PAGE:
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When it began last March, the Syrian revolution appeared to be a textbook example for a peaceful uprising by a people united against state brutality. For weeks, videos documented the determination of the mostly youthful protesters, chanting their demands for freedom and political participation only to be faced with bullets, arrests, torture, and execution.

Syrian President Bashar al-Assad reacted with a series of gestures whose insincerity was swiftly revealed. A few hundred prisoners were released while thousands more were arrested, with many dying in custody. The decades-old state of emergency was lifted but the regime, in the name of a "security solution," went on ruthlessly crushing the protests.

Publicly, the Syrian government asserts that "foreign powers" are instigating an insurgency in Syria to punish it for its support of what it calls the anti-Israel "resistance." In private meetings with non-Sunni regional leaders, the regime promotes the notion that this is also a conflict between a "hegemonic Sunnism" (about three-fourths of Syrians are Sunni) and historically persecuted minorities. But support for the revolution cuts across all socio-economic strata and ethnic or religious groups. Conversely, the Assad regime has resorted to the Alawi community (approximately one-eighth of the population) as a primary pool for support; still, it neither encompasses this community in its totality, nor is limited to it.

The Syrian revolutionaries' commitment to nonviolence was premised on expectations that they would be able to divide the security apparatus through insubordination and defections and that the world community would act to stop the massacres. Neither expectation was realized.

The revolutionaries have underestimated the ability of the regime to leverage ethnic and religious community cleavages. Recruits from the Alawi community are playing a key role in the repression. Defections are happening, but remain at about 10 percent of the military. The defectors, with no unified leadership, are unable to defeat the regime, but are used by it as proof of being engaged in combating "armed gangs."

Even more dramatically, the international community was unable to provide the revolutionaries the support they needed. Most observers remain wary as to the implications of regime change in Syria, and indeed the revolutionaries have yet to offer a convincing post-Assad scenario to alleviate these concerns (including those of the regime's internal constituencies). The Arab League was able to overcome substantial differences between its members on ways to manage the Syrian crisis, but as a result provided a watered-down plan that failed to satisfy the revolutionaries, and was still rejected by the regime. Meanwhile, the transatlantic alliance, the sole plausible agency for decisive support, is hamstrung by the economic crisis and a sharp decline in public tolerance for military interventions. Many strategists compare the case for Western intervention in Syria unfavorably with Libya: the latter, they argue, was "low-risk and high-reward," whereas the former is precisely the reverse. Finally, Assad continues to be of significant value for both Iran and Russia.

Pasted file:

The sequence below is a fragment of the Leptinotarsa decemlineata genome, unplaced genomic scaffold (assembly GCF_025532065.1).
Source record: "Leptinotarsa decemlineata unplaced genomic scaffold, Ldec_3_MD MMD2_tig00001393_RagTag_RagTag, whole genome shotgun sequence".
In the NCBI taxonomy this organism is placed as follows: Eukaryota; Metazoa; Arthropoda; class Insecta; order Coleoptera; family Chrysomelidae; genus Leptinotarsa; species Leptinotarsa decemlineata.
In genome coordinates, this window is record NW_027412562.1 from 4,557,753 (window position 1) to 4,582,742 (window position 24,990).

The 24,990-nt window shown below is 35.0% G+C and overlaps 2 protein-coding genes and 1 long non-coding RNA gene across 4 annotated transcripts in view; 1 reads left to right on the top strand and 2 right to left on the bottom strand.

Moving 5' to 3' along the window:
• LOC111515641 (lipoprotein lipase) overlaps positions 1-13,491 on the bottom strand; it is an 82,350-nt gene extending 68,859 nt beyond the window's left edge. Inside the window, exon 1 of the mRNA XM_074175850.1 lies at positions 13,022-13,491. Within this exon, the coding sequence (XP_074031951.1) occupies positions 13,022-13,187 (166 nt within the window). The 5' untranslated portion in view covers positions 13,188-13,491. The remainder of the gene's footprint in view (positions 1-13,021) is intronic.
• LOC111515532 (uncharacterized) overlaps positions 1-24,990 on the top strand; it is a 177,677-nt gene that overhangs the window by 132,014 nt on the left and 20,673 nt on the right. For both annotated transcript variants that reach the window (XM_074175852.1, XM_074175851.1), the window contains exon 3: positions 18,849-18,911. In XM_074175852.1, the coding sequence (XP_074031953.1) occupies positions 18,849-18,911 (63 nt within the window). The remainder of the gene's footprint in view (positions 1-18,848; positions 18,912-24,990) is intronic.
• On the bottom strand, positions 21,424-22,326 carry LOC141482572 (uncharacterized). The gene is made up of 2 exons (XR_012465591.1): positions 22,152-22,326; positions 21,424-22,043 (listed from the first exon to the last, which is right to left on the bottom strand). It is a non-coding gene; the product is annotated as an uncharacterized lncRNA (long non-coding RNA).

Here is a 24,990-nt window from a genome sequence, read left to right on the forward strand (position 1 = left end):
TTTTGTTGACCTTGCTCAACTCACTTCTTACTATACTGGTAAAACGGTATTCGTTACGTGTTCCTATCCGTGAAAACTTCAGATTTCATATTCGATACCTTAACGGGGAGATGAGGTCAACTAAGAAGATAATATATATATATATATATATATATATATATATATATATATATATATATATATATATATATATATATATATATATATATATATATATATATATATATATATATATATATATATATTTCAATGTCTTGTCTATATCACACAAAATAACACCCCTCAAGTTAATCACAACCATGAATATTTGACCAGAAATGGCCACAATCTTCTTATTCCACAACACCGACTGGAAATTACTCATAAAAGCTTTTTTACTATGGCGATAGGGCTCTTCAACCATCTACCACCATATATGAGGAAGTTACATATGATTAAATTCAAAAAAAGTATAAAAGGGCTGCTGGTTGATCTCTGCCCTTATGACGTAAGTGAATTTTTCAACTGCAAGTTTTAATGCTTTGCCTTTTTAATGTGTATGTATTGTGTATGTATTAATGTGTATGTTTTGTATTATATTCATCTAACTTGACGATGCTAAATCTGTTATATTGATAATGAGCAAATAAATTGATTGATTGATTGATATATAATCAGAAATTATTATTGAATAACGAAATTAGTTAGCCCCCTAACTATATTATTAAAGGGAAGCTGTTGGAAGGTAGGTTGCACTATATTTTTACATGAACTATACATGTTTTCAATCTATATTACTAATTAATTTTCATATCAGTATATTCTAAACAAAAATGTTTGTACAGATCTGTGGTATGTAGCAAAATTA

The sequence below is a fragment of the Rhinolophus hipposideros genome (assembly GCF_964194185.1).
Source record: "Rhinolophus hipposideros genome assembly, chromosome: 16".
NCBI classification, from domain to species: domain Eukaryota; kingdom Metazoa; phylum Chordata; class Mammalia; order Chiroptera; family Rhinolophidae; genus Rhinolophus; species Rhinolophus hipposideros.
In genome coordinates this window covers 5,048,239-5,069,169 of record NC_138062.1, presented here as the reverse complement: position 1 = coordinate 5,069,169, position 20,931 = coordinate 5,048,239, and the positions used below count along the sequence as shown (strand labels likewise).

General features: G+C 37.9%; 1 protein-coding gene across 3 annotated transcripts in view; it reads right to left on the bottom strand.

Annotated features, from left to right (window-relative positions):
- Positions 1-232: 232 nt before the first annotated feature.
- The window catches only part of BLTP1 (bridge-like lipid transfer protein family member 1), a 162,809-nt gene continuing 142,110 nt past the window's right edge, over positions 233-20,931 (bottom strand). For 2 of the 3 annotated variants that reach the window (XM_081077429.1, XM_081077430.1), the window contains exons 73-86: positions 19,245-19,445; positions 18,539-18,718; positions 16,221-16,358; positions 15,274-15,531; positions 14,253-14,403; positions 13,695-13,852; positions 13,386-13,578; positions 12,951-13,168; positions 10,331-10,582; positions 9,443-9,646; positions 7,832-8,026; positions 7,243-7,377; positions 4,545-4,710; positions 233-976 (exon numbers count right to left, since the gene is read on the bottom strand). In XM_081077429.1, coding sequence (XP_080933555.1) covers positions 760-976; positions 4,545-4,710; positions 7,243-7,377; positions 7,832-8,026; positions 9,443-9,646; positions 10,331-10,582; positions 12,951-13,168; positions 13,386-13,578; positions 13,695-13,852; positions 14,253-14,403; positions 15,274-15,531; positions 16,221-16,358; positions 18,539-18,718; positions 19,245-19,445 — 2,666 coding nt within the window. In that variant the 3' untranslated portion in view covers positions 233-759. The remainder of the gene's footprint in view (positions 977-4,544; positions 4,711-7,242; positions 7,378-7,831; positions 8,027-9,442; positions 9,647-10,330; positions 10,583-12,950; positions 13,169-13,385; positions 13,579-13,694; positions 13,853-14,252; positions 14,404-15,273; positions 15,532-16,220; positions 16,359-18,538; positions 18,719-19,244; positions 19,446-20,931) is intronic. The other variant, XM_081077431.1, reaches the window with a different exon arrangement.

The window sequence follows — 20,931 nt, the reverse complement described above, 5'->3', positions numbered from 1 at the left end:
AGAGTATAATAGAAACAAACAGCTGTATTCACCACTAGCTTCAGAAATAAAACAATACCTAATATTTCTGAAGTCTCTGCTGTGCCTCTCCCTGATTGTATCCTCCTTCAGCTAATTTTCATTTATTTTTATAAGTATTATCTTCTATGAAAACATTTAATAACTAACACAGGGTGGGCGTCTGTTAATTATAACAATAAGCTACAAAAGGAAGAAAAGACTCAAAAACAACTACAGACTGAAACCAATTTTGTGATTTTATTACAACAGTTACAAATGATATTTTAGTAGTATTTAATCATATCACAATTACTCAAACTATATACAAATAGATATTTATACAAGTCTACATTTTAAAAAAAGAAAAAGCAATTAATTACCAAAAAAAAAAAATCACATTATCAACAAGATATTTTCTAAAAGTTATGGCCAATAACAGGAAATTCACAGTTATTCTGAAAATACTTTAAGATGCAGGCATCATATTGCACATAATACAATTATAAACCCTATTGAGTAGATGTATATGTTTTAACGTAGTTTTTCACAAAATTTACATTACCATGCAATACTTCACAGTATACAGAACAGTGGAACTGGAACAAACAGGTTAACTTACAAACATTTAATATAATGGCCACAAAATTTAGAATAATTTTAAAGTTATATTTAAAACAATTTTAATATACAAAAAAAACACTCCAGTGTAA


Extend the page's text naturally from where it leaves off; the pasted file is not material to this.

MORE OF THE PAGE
All this has emboldened the Syrian regime; it is asserting that it will regain its international standing once its "security solution" is complete. Yet, with all its lethal superiority, it has been unable to achieve military victory. It has, however, managed to seriously undermine the revolutionaries' initial commitment to nonviolence and inclusiveness. Against the protestations of many militants, the Syrian revolution has in large part become an armed uprising. This in turn allows the regime to "expose" the revolution as a violent sectarian insurgency, in order to justify resorting to even harsher measures, including arguably engineering violent sectarianism. The Assad regime's actions may not secure its survival, but they will ensure the unraveling of Syria as a nation-state, with deadly repercussions across the region.

Russia and China's veto of the latest UN Security Council resolution amounts to a green light for the escalation of the Syrian regime's homicidal campaign - or, in the words of Qatar's foreign minister, "a license to kill."

The only way to stop Syria from sliding into an abyss now is for the transatlantic alliance to assert moral and political leadership. The Arab League's original plan - that Assad should delegate his authority to a deputy - had succeeded in trimming the demands of the rebels to yet another token action, but still ran afoul of concerted opposition by Russia and China. The League should now be encouraged to propose a bolder, more principled plan to serve as a baseline.

Obviously, it would be preferable to see this conflict addressed at the highest levels of the United Nations, but given the entrenched positions of Moscow and Beijing, that is unlikely. However, the Arab League's position would also provide a mandate on its own for the transatlantic alliance to investigate next steps. It would also be worth preserving silence as to which steps are would be categorically excluded since the Syrian regime's killing machine has been reinvigorated by statements of restraint from Washington.

The Assad family's decades-long stranglehold on power has been largely based on a fear-instilling aura of power. The Syrian revolutionaries have broken through the wall of fear. Their ultimate success depends on denying the regime the ability to re-erect it. They will not be able to succeed without Western help.